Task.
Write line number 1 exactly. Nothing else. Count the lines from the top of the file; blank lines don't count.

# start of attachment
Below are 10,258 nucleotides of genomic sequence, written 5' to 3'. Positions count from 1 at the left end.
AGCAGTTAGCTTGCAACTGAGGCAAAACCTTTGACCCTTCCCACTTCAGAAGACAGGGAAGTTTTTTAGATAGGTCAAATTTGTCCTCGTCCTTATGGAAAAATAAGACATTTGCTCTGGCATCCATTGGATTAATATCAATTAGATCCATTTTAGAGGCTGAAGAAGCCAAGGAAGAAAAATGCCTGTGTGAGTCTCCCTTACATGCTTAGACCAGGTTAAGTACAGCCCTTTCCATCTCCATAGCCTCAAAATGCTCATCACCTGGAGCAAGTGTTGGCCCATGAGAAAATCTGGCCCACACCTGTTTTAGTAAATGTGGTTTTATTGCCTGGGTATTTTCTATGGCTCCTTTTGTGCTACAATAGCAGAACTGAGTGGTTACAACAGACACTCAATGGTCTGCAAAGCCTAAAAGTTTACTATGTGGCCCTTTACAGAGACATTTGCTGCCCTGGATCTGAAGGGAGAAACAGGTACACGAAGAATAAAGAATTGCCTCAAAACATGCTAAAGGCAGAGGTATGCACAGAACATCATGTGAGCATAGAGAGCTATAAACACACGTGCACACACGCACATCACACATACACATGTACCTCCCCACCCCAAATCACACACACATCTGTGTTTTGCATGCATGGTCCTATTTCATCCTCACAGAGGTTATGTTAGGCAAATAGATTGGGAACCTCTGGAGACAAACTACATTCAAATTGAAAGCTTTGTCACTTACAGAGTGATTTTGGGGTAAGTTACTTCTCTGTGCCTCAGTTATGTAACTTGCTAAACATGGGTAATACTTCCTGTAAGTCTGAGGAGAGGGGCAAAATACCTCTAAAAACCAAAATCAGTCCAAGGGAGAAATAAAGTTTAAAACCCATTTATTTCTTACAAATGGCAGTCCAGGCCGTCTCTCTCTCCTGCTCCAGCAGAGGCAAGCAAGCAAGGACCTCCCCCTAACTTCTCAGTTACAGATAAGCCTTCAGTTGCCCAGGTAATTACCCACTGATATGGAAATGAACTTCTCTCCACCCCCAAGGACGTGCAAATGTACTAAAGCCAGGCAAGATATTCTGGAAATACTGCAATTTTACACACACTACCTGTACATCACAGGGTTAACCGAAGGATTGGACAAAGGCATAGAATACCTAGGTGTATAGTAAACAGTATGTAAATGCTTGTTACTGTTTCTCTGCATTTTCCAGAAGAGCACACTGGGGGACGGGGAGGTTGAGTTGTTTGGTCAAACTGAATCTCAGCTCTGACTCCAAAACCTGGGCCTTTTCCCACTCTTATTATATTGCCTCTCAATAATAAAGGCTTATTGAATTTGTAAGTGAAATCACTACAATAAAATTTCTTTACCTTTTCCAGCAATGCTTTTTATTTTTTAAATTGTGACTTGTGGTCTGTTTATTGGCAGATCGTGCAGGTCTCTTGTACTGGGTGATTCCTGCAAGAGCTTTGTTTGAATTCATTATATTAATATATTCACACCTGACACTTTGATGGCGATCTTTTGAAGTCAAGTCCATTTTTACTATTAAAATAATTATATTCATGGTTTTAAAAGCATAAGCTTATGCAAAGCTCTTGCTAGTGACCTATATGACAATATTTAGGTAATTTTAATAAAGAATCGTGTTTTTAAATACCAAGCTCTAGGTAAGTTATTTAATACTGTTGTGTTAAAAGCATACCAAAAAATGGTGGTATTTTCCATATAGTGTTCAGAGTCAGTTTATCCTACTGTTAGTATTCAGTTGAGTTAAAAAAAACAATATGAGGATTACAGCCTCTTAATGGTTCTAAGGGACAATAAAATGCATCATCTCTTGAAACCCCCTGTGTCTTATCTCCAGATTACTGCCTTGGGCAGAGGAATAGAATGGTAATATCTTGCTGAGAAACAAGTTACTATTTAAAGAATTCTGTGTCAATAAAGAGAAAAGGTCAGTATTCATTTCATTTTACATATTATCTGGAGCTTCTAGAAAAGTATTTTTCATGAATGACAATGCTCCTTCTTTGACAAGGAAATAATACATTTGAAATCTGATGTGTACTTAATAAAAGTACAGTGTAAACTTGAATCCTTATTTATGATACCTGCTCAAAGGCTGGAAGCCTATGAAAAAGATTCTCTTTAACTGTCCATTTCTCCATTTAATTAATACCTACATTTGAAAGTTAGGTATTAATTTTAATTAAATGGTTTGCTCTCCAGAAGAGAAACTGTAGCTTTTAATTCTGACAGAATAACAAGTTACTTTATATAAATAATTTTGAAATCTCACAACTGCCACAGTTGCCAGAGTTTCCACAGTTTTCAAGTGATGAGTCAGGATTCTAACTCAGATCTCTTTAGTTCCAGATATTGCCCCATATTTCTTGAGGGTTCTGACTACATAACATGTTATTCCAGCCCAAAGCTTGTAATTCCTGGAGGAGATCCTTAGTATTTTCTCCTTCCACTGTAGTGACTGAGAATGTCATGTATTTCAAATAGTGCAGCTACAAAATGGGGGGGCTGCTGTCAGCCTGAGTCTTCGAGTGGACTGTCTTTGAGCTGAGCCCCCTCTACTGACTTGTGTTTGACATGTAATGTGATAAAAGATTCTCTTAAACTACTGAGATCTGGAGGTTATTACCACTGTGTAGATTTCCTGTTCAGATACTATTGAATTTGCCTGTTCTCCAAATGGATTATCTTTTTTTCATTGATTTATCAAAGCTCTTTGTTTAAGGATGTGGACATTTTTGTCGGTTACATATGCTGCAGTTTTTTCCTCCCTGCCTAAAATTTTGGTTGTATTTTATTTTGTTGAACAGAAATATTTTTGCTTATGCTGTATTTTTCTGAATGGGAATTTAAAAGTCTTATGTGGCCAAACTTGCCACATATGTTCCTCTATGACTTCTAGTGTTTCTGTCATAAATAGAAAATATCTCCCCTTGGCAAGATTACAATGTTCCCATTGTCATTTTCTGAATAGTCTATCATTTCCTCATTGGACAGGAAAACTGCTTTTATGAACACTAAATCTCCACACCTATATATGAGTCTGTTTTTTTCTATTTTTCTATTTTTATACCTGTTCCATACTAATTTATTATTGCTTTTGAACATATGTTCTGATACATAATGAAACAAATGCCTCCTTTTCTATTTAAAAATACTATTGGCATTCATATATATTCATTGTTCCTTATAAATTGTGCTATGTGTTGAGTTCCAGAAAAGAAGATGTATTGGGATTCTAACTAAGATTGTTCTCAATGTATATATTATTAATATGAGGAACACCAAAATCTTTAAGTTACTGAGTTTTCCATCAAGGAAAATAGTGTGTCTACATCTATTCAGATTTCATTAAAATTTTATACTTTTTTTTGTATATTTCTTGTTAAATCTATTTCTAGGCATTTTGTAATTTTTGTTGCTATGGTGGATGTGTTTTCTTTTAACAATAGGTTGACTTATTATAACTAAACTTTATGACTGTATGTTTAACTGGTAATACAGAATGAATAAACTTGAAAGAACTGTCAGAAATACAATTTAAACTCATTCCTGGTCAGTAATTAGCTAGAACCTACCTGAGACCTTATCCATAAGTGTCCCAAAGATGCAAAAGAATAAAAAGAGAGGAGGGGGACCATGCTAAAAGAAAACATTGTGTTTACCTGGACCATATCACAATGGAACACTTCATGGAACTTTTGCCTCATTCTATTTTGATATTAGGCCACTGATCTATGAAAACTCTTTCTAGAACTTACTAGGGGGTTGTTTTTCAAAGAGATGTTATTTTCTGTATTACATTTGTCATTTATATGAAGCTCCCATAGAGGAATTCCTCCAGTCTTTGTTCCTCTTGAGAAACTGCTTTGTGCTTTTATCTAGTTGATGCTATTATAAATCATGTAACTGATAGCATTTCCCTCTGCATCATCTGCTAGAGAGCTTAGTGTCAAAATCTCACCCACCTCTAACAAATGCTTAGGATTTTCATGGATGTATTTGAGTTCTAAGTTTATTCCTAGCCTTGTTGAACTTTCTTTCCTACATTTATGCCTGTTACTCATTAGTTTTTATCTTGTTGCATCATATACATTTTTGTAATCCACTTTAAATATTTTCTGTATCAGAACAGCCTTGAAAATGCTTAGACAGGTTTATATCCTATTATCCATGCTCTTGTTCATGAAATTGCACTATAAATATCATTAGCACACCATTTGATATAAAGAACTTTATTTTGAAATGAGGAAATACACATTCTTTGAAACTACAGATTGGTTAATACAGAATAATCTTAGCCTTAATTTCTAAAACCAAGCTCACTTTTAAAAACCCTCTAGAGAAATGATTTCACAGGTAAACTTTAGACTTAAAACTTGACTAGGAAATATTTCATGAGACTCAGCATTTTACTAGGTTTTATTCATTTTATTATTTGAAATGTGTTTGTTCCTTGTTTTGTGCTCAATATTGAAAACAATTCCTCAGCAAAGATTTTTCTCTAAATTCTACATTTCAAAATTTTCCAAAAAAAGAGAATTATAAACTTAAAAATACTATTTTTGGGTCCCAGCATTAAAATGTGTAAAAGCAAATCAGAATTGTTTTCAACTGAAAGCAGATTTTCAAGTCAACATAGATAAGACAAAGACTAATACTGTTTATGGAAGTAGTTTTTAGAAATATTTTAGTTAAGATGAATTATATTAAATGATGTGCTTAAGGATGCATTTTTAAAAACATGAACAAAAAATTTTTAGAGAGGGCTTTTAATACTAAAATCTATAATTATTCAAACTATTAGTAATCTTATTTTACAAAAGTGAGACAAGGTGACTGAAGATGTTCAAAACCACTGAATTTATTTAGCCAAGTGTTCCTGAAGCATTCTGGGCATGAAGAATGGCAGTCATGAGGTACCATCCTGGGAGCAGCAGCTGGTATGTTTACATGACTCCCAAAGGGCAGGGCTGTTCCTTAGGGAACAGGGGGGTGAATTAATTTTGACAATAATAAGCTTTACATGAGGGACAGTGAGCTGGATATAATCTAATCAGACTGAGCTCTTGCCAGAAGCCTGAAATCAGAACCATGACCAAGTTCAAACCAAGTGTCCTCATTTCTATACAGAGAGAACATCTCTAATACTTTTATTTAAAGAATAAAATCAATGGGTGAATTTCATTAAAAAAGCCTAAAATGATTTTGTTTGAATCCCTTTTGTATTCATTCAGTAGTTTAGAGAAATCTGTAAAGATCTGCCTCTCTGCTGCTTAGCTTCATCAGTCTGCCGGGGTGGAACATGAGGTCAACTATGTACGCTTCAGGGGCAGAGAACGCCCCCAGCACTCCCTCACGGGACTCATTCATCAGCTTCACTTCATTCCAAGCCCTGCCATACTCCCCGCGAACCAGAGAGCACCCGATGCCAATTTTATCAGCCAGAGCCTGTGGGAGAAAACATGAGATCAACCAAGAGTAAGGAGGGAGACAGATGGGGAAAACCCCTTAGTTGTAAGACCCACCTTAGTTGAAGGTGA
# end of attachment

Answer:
Below are 10,258 nucleotides of genomic sequence, written 5' to 3'. Positions count from 1 at the left end.